Sometimes marriages fail due to the breach of trust caused by the infidelity of one party to the marriage. The resulting anger fueled by the infidelity oftentimes spills over into the divorce process. And this anger can lead to a messy divorce just because one party “wants to get back” at the other. With this in mind, I wanted to get to the bottom of infidelity and its ramification in a divorce proceeding from the perspective of the law. So, I sat down for a chat with Carolann Mazza, a Ft. Lauderdale-based collaborative family attorney.
DM: Florida is a no-fault divorce state; what does that actually mean?
Mazza: Florida officially became a “no-fault” divorce state in 1971. Prior to that, the party asking for the divorce had to prove certain reasons for obtaining a divorce. Those reasons included actions such as infidelity, misconduct and abuse. Now, as a “no-fault” divorce state, the Florida courts only have to find that the marriage is irretrievably broken between the spouses in order to dissolve a marriage or grant a divorce.
DM: So how does the court view infidelity in divorce cases?
Mazza: The Florida alimony statute specifically allows the court to consider adultery and the circumstances surrounding the adultery when determining an alimony award. While the standard for awarding alimony continues to be the need of the spouse seeking the alimony and the ability to pay of the other spouse, a court can consider evidence of adulterous activities by either spouse. Also, when determining an equitable division of marital assets and marital debt, the court may consider evidence of infidelity if there is an allegation that the infidelity caused the depletion of marital assets or an increase in marital debt.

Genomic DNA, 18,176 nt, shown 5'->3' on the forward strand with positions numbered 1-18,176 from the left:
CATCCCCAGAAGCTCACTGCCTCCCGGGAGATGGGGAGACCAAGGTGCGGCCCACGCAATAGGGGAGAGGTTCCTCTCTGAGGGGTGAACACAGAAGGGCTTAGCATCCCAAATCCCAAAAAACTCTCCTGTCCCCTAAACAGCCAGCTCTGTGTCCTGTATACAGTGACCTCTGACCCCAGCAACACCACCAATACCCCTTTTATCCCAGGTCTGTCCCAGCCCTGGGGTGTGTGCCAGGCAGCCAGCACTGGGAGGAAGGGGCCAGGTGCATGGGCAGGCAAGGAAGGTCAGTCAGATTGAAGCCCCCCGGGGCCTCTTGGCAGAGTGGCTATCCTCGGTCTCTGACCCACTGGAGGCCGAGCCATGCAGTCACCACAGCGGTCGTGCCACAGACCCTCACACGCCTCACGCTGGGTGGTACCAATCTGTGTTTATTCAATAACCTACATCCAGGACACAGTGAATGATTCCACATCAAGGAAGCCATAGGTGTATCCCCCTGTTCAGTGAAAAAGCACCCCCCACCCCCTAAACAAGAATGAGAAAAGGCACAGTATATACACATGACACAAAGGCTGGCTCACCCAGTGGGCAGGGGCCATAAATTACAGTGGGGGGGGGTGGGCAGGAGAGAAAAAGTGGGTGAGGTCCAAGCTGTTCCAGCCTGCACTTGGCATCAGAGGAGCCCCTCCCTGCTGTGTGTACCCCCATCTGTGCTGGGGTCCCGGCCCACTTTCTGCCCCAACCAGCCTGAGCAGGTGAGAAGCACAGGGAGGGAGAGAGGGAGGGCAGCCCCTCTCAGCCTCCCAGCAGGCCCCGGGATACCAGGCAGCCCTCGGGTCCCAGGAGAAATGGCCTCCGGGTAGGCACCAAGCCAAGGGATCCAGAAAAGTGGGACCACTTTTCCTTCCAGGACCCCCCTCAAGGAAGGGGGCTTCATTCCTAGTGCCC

DM: In those cases where infidelity occurred does it affect the awarding of spousal support positively or negatively?
Mazza: The answer is best illustrated by example of case law. In Escobar v. Escobar, the district court concluded that the alimony statute allows a trial court to refuse to consider the adultery of a nonalimony seeking spouse when this evidence is offered by an alimony-seeking spouse solely to obtain or increase an award of alimony. The Florida Supreme Court approved this result. In Noah v. Noah, the trial court awarded a disproportionate distributional scheme as lump sum alimony because of the husband’s adulterous affair. The Supreme Court upheld the district court’s reversal, reiterating the primary factors to be used are need and ability to pay, and finding that those factors were clearly met, without considering the adulterous affair.
DM: For the spouse committing the infidelity, does that action impact child custody and/or visitation rights?
Mazza: In the Florida, shared parental responsibility is the rule unless the court finds there would be detriment to the child or if the best interest of the child dictates otherwise. While the statute does not specifically state as a factor “infidelity” as one of the determining factors for a finding of the best interest of the child, it does contain two factors that could relate to infidelity. The two factors are the moral fitness of the parents and any other factor that is relevant to the determination of a specific parenting plan, including the time-sharing schedule, the “catch-all” factor. I am not aware of any recent cases that specifically utilized infidelity as a factor to limit parenting and time sharing.
In my opinion, there would have to be extremely egregious circumstances for this to happen in a conflict over children.
Carlos Blanco is the founder of The Big Kaboom www.thebigkaboom.com to provide answers, referrals and personal support to people considering divorce, moving forward with divorce or recently divorced. Contact him at 305- 908-1171 or email to firstname.lastname@example.org.